Weltschmerz (VELT-shmerts): German, from Welt (world) and Schmerz (pain). It refers to world-weariness or sadness felt at observing the difference between physical reality and the ideal state. I came across this word in a book I just finished reading, The Open Focus Brain, Les Fehmi & Jim Robbins. I suddenly realized I now had a “label” for intense emotions I have been experiencing from time to time for the last several years. Isn’t it interesting that once we can place a label on something, we seem to be able to pigeonhole it, analyze it, and in some cases actually come to a better understanding of it?
In my case I came to understand that my beliefs about the true nature of reality were often at odds with what I saw in the world around me. It was not that my world differed so greatly from my beliefs (though there is always room for improvement). It was more that as I witnessed strife in the world, both in individual lives and in the tragic events in places like most of Africa, or in the impoverished sectors of our own country, my heart ached. It was at once the realization of what could be and at the same time what was!
On the other hand, when I witnessed the effort of an individual to make a difference in his or her own corner of life, my heart swelled with warmth and appreciation. There are many who rise to the occasion to make the world a better place, to remake it in an image of love and caring. Daryn Kagan, former CNN reporter who now authors a web site (http://www.darynkagan.com/) devoted to people making a positive contribution to the world, shares stories every day about the successes people bring about often in the face of great odds. Several of the network news programs provide weekly stories of people making a difference. I feel that more of us need to pay attention to the powerful and good things occurring in our world. It is one way to begin the transformation of consciousness necessary to bring about the re-creation of our world in this positive image.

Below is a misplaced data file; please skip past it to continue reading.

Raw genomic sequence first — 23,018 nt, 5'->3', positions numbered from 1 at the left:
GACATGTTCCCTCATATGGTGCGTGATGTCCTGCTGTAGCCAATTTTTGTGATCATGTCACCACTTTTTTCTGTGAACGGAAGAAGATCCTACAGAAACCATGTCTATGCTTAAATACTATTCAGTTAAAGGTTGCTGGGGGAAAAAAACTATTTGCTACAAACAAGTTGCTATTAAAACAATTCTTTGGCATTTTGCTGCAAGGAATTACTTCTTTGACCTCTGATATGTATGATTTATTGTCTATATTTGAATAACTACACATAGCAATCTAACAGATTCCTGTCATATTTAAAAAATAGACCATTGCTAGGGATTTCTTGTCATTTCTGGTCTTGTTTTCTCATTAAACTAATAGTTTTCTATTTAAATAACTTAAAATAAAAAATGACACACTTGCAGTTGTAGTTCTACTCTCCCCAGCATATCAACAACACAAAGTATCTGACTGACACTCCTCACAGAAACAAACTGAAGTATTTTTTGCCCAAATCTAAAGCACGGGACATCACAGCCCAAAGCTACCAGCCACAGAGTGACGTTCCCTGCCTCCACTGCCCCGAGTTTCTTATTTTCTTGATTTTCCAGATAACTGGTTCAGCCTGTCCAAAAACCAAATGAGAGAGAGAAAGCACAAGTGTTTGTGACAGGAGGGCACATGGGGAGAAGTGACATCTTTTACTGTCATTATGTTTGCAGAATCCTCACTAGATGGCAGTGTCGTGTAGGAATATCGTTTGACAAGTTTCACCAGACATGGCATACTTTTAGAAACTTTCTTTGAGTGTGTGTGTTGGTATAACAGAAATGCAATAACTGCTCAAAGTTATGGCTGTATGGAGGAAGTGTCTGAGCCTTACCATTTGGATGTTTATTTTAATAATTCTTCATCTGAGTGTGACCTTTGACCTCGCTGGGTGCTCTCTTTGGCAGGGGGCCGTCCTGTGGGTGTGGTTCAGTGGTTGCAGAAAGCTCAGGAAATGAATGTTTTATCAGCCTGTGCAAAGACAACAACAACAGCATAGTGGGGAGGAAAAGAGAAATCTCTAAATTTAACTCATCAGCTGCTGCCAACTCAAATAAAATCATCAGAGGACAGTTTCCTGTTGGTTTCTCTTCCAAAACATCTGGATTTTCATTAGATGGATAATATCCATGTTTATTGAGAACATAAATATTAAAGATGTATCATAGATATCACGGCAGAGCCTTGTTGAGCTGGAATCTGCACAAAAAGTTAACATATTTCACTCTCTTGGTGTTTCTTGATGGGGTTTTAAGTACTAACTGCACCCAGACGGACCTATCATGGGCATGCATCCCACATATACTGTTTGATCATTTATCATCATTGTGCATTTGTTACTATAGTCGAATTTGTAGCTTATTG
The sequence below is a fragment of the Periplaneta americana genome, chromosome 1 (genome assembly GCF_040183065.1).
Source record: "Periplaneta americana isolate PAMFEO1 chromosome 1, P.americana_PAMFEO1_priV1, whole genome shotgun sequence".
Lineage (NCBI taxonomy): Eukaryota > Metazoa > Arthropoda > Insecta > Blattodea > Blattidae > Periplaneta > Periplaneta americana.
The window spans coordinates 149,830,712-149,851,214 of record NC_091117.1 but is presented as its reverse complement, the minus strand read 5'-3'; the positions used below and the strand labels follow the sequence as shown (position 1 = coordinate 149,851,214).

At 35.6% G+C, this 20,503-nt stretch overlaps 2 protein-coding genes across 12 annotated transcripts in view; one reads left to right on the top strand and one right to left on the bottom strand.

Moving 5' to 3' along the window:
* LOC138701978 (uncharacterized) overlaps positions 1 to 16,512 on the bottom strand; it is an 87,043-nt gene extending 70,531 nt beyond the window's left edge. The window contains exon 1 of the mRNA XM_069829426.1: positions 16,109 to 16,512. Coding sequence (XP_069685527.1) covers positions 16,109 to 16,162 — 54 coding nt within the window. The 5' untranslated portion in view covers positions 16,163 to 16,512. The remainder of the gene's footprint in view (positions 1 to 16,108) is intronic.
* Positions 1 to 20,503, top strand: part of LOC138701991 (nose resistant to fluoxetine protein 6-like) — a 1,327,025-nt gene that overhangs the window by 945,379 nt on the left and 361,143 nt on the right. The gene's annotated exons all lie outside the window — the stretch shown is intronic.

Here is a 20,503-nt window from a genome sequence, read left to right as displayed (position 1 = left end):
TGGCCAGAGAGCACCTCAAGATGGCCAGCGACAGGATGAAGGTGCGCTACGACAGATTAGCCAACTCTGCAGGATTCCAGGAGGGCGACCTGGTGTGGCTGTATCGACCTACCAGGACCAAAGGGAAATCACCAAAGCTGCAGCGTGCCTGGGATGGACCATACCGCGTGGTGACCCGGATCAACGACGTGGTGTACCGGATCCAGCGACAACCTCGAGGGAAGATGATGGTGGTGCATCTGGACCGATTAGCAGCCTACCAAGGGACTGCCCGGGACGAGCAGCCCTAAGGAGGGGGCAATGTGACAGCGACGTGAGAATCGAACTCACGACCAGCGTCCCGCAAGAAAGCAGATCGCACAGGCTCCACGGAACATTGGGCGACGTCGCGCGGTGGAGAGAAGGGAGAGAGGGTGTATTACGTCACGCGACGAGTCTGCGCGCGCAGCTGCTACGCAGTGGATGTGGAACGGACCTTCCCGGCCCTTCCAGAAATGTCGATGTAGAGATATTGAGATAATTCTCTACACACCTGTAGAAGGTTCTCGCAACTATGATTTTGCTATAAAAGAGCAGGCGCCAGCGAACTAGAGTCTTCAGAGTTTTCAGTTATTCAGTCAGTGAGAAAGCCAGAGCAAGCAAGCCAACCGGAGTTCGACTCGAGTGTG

Some will always downplay efforts to be positive stating that it is unrealistic and naïve to pretend all is right with the world. Well, my friends, it is not pretense to believe in the possibility of transformation. We have a choice in how we meet life. We can lament the apparent shortcomings of society to live up to its potential, or we can see within even the shortcomings the efforts of those who have chosen to rise above the sadness and difficulty and claim the highest and best of which they can conceive.
I believe it is a strength to compassionately embrace apparent faltering in our humanity in order to work together to rise to a higher demonstration of our potential. It is one thing to feel sad about the disparity between potential and physical reality. It is another to know that you are aware of it because you can do something about it. Accept the challenge! Find what your heart wants to do. Extend yourself wherever possible to encourage the belief in transformation, healing and abundance. Never underestimate the power of your own consciousness to bring about the change you believe is possible. Your belief will lead you to those places and people for whom you can make a difference. That difference may come as simply as a word of encouragement shared, or contribution of time or money. Whatever it is, it is your belief in action and it will make the difference. Your awareness of “world pain” is your opportunity to provide the salve of healing, harmony and peace.